There is a popular sentiment today that autistic children are inappropriately medicated. This claim is commonly made to promote an alternative therapy, or sometimes in the rant of an autism denier who would have us believe autism is simply a combination of bratty children and poor parenting skills.
“Available drug therapies at best only alleviate some of the symptoms, and sometimes cause undesirable side-effects,” says the Alternative Medicine Foundation in its discussion of autism treatment. It draws attention away from medically recommended behaviour-based treatments by calling them “promising,” but then emphasizing their intensive nature and the long time span involved. “Parents of young or newly-diagnosed children with autism often feel there is no time to wait for the science to prove the effectiveness of a particular treatment.”
The Foundation paints a picture of desperate parents who are racing against time and who turn to alternative medicine. It fails to mention that evidence in favour of behavioural therapies far outweighs any research supporting treatments such as chelation, hyperbaric oxygen therapy, special diets, nutritional supplements or cranio-sacral therapy. Additionally, there is no recognition that some of the so-called alternative therapies it lists, for example music and sensory integration therapy, are often found in mainstream treatment programs.
Medication does not treat autism
There is currently no medication available to treat or cure autism. Doctors can prescribe drugs to treat some of the most severe symptoms, so autistic children can benefit from education and from the behaviour-based therapies, but it is important not to think of such drugs as the primary treatment mode. Drugs prescribed by medical doctors or psychiatrists are not intended to treat autism, but they can make the real treatment possible.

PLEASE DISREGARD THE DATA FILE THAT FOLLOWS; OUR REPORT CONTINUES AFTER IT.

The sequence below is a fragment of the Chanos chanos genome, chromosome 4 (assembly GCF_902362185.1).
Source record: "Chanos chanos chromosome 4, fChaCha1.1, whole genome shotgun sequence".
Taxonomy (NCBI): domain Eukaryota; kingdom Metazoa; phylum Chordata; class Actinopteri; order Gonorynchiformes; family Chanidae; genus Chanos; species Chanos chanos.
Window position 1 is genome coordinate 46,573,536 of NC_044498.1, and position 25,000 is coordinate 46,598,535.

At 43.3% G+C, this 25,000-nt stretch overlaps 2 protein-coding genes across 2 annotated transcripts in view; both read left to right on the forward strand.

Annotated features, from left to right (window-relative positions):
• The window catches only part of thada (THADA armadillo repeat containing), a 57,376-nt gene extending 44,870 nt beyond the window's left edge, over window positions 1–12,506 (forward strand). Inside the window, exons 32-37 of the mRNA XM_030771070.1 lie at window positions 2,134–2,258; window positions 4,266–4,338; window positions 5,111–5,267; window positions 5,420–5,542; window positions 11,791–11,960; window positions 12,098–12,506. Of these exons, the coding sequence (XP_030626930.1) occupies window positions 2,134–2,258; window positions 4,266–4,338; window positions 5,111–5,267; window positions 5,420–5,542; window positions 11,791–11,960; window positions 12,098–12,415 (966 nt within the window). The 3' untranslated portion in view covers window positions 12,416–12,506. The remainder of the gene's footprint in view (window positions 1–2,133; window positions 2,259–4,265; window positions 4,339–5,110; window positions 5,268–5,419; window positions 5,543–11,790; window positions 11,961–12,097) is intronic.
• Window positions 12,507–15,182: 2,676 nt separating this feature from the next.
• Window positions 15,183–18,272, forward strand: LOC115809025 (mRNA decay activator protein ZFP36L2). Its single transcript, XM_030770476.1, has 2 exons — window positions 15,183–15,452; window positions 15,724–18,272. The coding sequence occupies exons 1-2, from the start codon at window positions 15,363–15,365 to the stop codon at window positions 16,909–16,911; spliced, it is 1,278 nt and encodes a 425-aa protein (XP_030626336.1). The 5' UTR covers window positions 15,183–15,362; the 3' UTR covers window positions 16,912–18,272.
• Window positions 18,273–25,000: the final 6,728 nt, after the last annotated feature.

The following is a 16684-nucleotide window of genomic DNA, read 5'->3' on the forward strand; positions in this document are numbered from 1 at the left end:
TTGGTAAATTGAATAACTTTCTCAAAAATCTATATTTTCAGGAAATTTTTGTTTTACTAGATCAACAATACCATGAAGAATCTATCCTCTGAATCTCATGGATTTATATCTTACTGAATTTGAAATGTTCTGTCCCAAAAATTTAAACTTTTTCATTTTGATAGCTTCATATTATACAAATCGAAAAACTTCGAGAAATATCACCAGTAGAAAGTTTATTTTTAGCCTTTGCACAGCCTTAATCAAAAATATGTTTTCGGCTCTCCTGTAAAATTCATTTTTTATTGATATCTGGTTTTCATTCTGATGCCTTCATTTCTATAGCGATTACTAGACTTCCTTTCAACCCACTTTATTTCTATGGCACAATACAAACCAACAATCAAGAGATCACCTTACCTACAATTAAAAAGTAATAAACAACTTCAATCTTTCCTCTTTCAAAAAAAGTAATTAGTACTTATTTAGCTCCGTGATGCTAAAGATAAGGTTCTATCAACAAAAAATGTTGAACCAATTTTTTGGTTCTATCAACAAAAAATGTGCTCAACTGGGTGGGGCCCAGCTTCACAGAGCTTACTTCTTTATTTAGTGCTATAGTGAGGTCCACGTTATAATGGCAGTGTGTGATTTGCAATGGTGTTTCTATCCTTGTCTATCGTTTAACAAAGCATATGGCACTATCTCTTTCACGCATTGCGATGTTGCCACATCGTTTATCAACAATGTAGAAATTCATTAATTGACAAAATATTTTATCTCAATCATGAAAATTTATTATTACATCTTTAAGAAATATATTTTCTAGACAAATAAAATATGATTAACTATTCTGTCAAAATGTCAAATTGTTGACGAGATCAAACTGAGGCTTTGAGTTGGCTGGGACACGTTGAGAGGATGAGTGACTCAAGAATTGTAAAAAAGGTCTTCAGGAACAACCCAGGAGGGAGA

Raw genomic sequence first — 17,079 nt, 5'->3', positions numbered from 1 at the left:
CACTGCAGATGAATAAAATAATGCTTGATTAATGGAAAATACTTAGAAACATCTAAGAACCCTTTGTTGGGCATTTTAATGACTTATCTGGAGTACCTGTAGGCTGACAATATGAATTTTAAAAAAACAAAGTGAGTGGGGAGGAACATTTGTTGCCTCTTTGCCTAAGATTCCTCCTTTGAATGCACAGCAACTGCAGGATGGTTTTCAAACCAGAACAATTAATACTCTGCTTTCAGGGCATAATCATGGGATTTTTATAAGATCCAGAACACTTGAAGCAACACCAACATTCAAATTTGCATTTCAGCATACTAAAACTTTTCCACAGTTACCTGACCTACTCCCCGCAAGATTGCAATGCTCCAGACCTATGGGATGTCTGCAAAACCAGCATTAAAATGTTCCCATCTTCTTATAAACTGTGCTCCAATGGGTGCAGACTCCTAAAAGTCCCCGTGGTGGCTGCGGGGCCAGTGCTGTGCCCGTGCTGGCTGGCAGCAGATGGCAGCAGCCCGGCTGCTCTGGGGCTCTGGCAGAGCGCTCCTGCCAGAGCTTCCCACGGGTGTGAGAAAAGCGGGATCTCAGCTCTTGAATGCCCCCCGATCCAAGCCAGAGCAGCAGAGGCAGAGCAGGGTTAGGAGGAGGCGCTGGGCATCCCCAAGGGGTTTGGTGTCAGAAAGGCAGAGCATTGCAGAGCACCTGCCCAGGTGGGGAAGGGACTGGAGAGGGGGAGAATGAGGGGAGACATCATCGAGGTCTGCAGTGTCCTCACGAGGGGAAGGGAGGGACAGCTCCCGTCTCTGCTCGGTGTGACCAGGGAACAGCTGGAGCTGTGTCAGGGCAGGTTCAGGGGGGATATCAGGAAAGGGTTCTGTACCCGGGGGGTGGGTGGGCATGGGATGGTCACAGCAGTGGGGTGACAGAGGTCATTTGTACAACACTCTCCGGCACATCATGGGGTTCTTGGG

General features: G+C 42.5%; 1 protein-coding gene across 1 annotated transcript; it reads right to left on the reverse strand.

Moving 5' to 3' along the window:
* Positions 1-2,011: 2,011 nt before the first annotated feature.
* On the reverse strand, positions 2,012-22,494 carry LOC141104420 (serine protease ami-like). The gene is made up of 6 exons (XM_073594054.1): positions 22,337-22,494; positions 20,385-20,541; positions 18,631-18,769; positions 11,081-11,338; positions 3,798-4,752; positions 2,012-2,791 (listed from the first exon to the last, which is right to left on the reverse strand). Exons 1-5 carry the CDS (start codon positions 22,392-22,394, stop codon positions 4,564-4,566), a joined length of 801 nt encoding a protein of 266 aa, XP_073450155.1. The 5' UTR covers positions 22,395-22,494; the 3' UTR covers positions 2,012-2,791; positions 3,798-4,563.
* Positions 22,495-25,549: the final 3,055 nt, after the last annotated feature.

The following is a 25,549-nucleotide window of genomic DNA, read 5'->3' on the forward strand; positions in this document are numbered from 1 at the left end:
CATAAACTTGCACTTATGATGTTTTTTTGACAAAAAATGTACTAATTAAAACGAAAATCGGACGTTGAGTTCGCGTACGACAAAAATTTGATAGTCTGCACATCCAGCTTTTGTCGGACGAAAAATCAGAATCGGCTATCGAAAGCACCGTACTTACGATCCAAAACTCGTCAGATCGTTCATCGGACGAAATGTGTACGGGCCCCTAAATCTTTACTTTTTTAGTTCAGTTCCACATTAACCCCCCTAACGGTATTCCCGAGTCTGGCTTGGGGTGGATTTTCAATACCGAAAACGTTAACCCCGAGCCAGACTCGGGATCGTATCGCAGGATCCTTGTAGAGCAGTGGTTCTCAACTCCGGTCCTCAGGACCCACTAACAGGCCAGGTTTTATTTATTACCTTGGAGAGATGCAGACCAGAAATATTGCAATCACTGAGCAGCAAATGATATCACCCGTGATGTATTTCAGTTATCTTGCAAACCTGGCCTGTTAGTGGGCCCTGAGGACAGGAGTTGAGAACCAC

Drugging autistic children: What the medications are for
The American Academy of Pediatrics (AAP) recognizes behavioural therapy and education of people with an autism spectrum disorder as the “cornerstones of management of ASDs. These interventions address communication, social skills, daily-living skills, play and leisure skills, academic achievement, and maladaptive behaviors.” The Academy never mentions drugs as a primary mode of treatment for autism.
An AAP report on management of autism discusses the specific medical needs of autistic children and adolescents. Some of the medical conditions that tend to occur together with autism are epilepsy and gastrointestinal problems. Up to 39 percent of autistic children also have a seizure disorder; up to 70 percent have digestive tract symptoms, “including abnormal stool pattern, frequent constipation, frequent vomiting, and frequent abdominal pain,” at some point in their lives. It is not uncommon to treat these with prescription drugs, but again these medicines should not be seen as treatments for autism. They are intended to relieve symptoms associated with separate medical condition, and not to cure or treat autism in any way.
Drugging autistic children: Psychiatric conditions & challenging behaviours
There are two main reasons prescribe psychotropic medications to autistic children: to treat an additional psychiatric disorder, or to treat challenging behaviours that are severe enough to create a major disruption at home and school, and in the therapeutic setting.
Some psychiatric conditions that occur with autism are: phobias, anxiety and major depression; obsessive compulsive disorder (OCD); attention deficit hyperactivity disorder (ADHD); and, bipolar disorder. Autistic children or teens may also be given medications because of extremely challenging behaviour, including violent outbursts or self-injury.